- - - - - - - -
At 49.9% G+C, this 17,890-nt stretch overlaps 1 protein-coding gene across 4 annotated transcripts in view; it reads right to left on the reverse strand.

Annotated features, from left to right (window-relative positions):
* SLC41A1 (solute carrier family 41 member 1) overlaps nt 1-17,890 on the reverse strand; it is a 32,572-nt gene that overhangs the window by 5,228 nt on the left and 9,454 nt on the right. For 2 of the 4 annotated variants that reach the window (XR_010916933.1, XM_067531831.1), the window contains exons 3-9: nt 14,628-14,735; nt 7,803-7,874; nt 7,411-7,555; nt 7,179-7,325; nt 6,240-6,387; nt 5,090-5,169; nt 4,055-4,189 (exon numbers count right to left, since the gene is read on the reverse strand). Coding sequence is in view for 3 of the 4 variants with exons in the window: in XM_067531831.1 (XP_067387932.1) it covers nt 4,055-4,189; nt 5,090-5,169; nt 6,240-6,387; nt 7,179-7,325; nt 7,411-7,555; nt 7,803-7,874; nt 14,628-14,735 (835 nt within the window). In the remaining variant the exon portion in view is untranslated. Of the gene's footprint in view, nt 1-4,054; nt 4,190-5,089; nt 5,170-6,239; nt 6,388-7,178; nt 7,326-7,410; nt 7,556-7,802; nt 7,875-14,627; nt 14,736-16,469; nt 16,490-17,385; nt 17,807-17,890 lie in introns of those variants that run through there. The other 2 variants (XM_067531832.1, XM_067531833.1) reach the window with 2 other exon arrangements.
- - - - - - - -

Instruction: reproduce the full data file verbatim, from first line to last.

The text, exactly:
At 49.9% G+C, this 17,890-nt stretch overlaps 1 protein-coding gene across 4 annotated transcripts in view; it reads right to left on the reverse strand.

Annotated features, from left to right (window-relative positions):
* SLC41A1 (solute carrier family 41 member 1) overlaps nt 1-17,890 on the reverse strand; it is a 32,572-nt gene that overhangs the window by 5,228 nt on the left and 9,454 nt on the right. For 2 of the 4 annotated variants that reach the window (XR_010916933.1, XM_067531831.1), the window contains exons 3-9: nt 14,628-14,735; nt 7,803-7,874; nt 7,411-7,555; nt 7,179-7,325; nt 6,240-6,387; nt 5,090-5,169; nt 4,055-4,189 (exon numbers count right to left, since the gene is read on the reverse strand). Coding sequence is in view for 3 of the 4 variants with exons in the window: in XM_067531831.1 (XP_067387932.1) it covers nt 4,055-4,189; nt 5,090-5,169; nt 6,240-6,387; nt 7,179-7,325; nt 7,411-7,555; nt 7,803-7,874; nt 14,628-14,735 (835 nt within the window). In the remaining variant the exon portion in view is untranslated. Of the gene's footprint in view, nt 1-4,054; nt 4,190-5,089; nt 5,170-6,239; nt 6,388-7,178; nt 7,326-7,410; nt 7,556-7,802; nt 7,875-14,627; nt 14,736-16,469; nt 16,490-17,385; nt 17,807-17,890 lie in introns of those variants that run through there. The other 2 variants (XM_067531832.1, XM_067531833.1) reach the window with 2 other exon arrangements.